So in conclusion, there is **need** for persistent storage for two related reasons. Number one, volatile memory is not persistent, so there is a need for some other form. And number two, there are things we do need to store long-term.


Finally, something on each Teaching Note:


LINK Consequences of data loss. - See above, and refer back to 1.1.12 (and if haven't covered Topic 1 yet, take a peek)

TOK If there are no consequences of data loss, why is it stored.

Question: What could we lose and not be worried about? For example, having turned in your EE, what about your EE? Why is it still stored?
Answers: Proof you turned it in, in case they lose it. You may want to refer to it for other work later on in your academic career. So there are reasons for EEs being saved.

What about things from 8th grade? There is surely a point where many things no longer need to be saved (and be continually taking up the computing and cooling resources needed to keep them in the cloud, for example)...

TOK There is no such thing as persistent storage.

Hard drive can be destroyed. And one day they may all degrade enough so as to become useless. So what does persistent mean?...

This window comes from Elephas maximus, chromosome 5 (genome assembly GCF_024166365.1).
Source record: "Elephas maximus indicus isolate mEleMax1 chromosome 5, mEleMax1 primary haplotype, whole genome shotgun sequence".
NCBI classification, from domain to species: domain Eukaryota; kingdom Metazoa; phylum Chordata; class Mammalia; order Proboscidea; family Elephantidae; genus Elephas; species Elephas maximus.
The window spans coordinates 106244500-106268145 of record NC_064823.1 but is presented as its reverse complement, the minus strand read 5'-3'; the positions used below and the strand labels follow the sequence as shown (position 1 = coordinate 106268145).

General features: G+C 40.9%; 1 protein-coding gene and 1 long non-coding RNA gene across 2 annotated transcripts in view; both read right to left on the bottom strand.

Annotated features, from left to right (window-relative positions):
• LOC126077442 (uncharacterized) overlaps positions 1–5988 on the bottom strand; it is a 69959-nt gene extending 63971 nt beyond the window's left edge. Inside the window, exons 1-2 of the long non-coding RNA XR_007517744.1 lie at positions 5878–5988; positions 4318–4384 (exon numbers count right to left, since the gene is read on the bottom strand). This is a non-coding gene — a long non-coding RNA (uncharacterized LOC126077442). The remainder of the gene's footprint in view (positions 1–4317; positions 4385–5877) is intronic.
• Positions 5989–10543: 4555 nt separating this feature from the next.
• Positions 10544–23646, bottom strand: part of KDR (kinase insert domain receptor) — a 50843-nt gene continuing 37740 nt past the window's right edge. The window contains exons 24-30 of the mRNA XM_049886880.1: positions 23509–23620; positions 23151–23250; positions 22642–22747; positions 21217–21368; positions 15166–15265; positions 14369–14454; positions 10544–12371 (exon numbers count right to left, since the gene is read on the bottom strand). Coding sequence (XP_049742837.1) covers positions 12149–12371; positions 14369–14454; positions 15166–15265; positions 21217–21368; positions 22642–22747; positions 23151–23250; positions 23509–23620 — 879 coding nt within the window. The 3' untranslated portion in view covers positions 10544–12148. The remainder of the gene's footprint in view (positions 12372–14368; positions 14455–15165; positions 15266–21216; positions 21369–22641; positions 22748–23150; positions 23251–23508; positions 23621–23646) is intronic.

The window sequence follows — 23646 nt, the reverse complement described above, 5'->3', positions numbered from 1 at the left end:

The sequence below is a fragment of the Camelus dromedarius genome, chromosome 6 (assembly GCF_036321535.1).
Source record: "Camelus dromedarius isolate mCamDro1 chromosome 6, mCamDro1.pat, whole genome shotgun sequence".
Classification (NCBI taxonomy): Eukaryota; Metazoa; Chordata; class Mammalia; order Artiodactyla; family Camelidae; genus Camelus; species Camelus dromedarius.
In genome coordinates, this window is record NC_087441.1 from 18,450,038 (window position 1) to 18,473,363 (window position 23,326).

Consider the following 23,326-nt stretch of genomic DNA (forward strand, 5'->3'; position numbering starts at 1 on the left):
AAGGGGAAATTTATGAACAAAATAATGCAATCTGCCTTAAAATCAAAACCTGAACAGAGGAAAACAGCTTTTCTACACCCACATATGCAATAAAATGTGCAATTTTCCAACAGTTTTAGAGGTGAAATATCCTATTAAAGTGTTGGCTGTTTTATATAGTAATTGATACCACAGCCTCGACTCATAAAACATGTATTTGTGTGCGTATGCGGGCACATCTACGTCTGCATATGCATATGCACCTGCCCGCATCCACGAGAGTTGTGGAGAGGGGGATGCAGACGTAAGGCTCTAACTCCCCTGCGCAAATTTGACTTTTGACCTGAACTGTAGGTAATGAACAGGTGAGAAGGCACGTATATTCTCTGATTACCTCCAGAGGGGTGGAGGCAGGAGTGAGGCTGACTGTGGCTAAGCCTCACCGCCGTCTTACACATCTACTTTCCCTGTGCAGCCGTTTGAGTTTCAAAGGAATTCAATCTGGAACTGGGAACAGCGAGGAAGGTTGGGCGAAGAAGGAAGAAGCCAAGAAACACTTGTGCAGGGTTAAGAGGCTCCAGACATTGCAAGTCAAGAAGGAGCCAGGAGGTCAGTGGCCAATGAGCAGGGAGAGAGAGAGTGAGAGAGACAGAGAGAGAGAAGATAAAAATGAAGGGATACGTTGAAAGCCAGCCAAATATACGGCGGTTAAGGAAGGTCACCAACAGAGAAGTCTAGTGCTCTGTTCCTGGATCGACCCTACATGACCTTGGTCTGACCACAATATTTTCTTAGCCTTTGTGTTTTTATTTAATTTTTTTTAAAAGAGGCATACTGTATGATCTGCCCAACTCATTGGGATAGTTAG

AIM 9 (Recall "AIM" is "the promotion of specific subject aims") An appreciation of the issues related to both the ever increasing amount of data and a need to retain it.

Issues are "Cloud" issues, and "Big Data" issues. For example, is it environmentally wise for people around the world to be saving their data to Apple's "cloud", which is an enormous warehouse packed with servers in South Carolina etc.?... As noted below, the equivalent of over 50 coal plants in the US alone.

Issues: $$$ environmental damage by big server farms.... and, folks at places like the NSA keeping a record of ****E V E R Y T H I N G***** every phone call, every e-mail. So huge privacy issues... which Edward Snoden unovered for the world to see.

And now-a-days, it's not just governments keeping track of everything, to greater and lesser extents, it's every company with whom you sign up on your phone and other IT devices. Not just everything you link to, and every word you type, but everywhere you go. But back to the AIM point; not only is this a huge privacy concern, but an environmental concern also.

Go Pro camera to record everything - advantages and disadvantages. But huge amounts of data.

Example of sensors in car seat storing huge amounts of data about sitting position to analyze and warn a driver when they are about to go to sleep. Definite pluses to this...




(Any "EXTRAS" or "Beyond the Curriculum" etc. material at the bottom of notes pages is not necessary to take a look at, but is here for your interest.)


First of all, some videos of various things menitoned in class - some more directly related than others to the assessment statement above.

Russian Cyber Attack on Estonia 2007

Inside a Google Data Center

Energy used by Data Centers (the equivalent of 51 coal plants for the US alone)